Georgia is like a blast from the past – specifically, from the great, free days of American cinema in the 1970s before Star Wars (1977) ushered in the era of strictly formularised blockbusters. It is a long, off-centre character piece that 'goes nowhere' in narrative terms, but digs deep into the mysteries of human behaviour.
It is not surprising to learn that this project – written by Barbara Turner and co-produced with her daughter, Jennifer Jason Leigh – was initially developed for Robert Altman as director. Its subject – the fraught, almost symbiotic relation between two sisters, Sadie (Leigh) and Georgia (Mare Winningham) – echoes that of Altman classics such as Three Women (1977).
Indeed the early scenes of this film, elliptically sketching Sadie's rather masochistic time with Trucker, a black blues musician (Jimmy Witherspoon), recall Altman's distinctive shooting style down to the last detail. But Georgia is the work of Ulu Grosbard (True Confessions , Falling In Love ) – a filmmaker less recognised than Altman, but no less blessed with the ability to capture what is most odd and surprising about people.
This is a story about music – about the desire to sing, and what this desire can fulfil, or destroy, in a person's life. Georgia is a naturally gifted, very popular folk-rock artist. Her style is mellow, and so is her life – perhaps too much so. Her seemingly perfect set-up (supportive husband, great kids) seems edged by a certain emptiness. Like so much in the film, this emotional abyss is intimated rather than openly dramatised.
Sadie is a more extroverted figure – so naked in her wants and needs that she weighs like a stone on everyone around her, especially Georgia. Sadie is an excessive, out-of-control, grasping character, forever falling prey to booze, drugs and crippling neuroses. Headstrong yet utterly dependent, she draws people into her messed-up life without any sense of personal 'borders'. Leigh inhabits this part body and soul.
The most remarkable aspect of this film – and what makes it so different from the average, current American movie – is its relentless insistence on a particular range of painful experiences and unresolved emotions. Shame, embarrassment, misunderstanding, envy, a slow-burning despair: as in Altman's masterpiece Short Cuts (1993), this is the behavioural grey zone which defines the mood of the drama.
It has to be said that, for many viewers, Leigh's singing will top the list of the film's painful experiences. The raw, grating, confronting quality of her punk snarl is exaggerated by the film's admirably strict use of live sound recording – especially in the extraordinary 8 minute set-piece where Sadie belts out Van Morrison's "Take Me Back" to a vast, underwhelmed crowd.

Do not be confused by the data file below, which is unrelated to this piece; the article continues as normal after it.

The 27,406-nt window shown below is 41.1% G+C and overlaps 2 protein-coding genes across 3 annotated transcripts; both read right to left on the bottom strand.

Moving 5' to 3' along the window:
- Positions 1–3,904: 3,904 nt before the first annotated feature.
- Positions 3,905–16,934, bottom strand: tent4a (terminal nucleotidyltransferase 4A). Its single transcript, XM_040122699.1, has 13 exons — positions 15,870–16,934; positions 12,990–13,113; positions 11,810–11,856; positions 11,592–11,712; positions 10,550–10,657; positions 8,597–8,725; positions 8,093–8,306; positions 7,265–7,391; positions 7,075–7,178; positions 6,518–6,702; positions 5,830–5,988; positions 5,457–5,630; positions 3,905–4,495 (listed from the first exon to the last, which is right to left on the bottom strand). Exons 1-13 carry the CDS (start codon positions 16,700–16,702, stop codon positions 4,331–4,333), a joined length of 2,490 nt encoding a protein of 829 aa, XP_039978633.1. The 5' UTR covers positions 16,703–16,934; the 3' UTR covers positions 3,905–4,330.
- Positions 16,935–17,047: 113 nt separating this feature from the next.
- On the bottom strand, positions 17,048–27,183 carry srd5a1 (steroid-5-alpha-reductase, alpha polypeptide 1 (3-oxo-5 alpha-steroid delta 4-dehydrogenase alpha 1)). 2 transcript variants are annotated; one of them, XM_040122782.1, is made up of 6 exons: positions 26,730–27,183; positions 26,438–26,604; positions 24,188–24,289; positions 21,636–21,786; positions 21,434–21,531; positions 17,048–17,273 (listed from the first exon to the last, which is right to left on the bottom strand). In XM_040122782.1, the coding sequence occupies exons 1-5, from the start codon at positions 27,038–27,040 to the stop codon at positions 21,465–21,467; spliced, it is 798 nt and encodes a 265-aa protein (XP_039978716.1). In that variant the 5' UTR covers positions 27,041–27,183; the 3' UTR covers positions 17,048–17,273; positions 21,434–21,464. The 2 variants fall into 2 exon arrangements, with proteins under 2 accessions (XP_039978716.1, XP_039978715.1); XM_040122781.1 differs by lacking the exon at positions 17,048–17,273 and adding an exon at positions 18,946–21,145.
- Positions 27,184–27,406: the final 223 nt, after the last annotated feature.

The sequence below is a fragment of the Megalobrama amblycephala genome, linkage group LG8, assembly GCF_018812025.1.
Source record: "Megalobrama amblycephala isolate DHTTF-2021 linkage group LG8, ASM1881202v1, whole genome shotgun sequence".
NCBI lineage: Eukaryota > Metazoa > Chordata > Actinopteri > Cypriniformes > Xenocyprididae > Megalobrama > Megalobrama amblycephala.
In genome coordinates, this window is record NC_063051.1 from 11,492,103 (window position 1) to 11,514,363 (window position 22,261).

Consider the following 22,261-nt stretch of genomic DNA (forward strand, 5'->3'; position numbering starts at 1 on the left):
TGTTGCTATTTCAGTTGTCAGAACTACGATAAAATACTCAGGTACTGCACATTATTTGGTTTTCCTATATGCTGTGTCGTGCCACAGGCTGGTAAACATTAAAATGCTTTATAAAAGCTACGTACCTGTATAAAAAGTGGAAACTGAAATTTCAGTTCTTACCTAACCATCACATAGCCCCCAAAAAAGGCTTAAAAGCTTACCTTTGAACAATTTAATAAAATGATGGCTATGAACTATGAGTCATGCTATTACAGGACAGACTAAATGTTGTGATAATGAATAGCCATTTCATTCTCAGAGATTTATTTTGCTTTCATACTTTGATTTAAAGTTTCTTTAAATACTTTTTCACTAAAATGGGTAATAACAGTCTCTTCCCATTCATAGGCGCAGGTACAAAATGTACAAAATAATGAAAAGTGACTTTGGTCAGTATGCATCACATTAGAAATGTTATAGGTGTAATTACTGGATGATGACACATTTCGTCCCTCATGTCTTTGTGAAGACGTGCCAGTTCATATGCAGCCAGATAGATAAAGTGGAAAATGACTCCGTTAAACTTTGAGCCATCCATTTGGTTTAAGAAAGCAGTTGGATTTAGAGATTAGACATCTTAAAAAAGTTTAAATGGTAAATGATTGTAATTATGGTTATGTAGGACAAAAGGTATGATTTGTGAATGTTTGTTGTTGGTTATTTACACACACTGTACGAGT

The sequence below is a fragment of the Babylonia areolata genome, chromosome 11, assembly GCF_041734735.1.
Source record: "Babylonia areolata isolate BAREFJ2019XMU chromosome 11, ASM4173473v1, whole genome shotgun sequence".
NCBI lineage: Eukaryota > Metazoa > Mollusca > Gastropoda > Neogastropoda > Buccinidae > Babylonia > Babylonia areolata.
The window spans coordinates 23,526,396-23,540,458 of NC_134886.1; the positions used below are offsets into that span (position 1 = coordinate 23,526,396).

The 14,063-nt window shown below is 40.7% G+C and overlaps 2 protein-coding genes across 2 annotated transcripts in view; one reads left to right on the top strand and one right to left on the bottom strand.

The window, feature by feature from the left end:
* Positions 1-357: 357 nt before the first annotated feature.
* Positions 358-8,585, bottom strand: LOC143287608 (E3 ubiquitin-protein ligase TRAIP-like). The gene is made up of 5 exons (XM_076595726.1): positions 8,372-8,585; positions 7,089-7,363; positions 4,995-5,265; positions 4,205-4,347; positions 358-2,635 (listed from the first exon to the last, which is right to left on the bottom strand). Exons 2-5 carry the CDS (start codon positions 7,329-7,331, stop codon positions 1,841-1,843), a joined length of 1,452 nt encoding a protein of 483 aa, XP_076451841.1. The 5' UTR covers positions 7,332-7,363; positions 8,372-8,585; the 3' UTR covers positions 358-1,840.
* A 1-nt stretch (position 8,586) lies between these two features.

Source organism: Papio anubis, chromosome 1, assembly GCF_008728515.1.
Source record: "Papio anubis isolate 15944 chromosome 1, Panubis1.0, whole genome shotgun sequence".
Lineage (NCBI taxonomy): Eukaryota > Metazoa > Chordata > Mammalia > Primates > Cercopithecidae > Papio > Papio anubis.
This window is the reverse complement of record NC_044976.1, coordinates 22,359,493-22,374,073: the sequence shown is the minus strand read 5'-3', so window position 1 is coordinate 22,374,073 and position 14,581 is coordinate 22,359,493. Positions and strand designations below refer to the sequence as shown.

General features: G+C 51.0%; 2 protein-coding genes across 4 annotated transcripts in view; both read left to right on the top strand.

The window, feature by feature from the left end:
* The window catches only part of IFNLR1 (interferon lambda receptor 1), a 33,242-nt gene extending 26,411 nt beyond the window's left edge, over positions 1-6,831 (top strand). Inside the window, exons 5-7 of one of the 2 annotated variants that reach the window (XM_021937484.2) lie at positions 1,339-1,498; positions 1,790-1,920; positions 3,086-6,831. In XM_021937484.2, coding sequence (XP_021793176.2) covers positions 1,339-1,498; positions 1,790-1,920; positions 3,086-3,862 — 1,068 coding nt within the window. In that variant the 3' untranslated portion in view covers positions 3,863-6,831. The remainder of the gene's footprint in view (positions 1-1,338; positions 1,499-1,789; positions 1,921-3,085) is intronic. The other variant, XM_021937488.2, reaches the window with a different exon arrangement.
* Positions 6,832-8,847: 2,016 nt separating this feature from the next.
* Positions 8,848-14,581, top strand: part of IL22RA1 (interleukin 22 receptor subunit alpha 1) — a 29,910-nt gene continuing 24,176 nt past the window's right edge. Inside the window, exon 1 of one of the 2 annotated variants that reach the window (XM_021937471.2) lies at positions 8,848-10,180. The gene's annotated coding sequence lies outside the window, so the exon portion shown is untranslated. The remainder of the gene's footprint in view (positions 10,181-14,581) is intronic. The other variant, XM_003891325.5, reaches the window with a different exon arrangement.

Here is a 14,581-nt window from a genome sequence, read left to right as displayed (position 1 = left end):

I am puzzled by people's resistance to the film on this point. Almost thirty years after The Velvet Underground, I would have thought that so-called bad singing – slurred, screamed, tuneless, whatever – had been well and truly accepted into the world's musical repertoire. Personally, I find Sadie's performances in the film moving and expressive by virtue of their very imperfection – an effect that Grosbard clinches when, in the final scene, he intercuts the two sisters singing the same song.
This is a film full of fascinating minor characters, such as Sadie's doting groupie-husband Axel (Max Perlich), each of whom has a complexity and mystery equal to that of the leading players. The actions and motivations of all the characters are inscrutably fuzzy: another echo of Altman, in whose films behaviour is always driven by murky, barely conscious, casually amoral impulses.
These days we hear ad nauseam that film scripts must have a clearly defined character arc, that narratives must take us on a mythic journey, that stories must be powered by will, desire and conflict. A film such as Georgia laughs in the face of this ersatz, fashionable wisdom. In a beautiful scene, Sadie thanks her ex-boyfriend Bobby (John Doe) for teaching her how to "listen to the bottom" of a song. Her words have a prosaic, musical meaning but a poetic, emotional one too. Georgia is a movie that knows how to listen to the bottom of our difficult, never fully resolved encounters with others.
MORE Grosbard: The Deep End of the Ocean
© Adrian Martin November 1995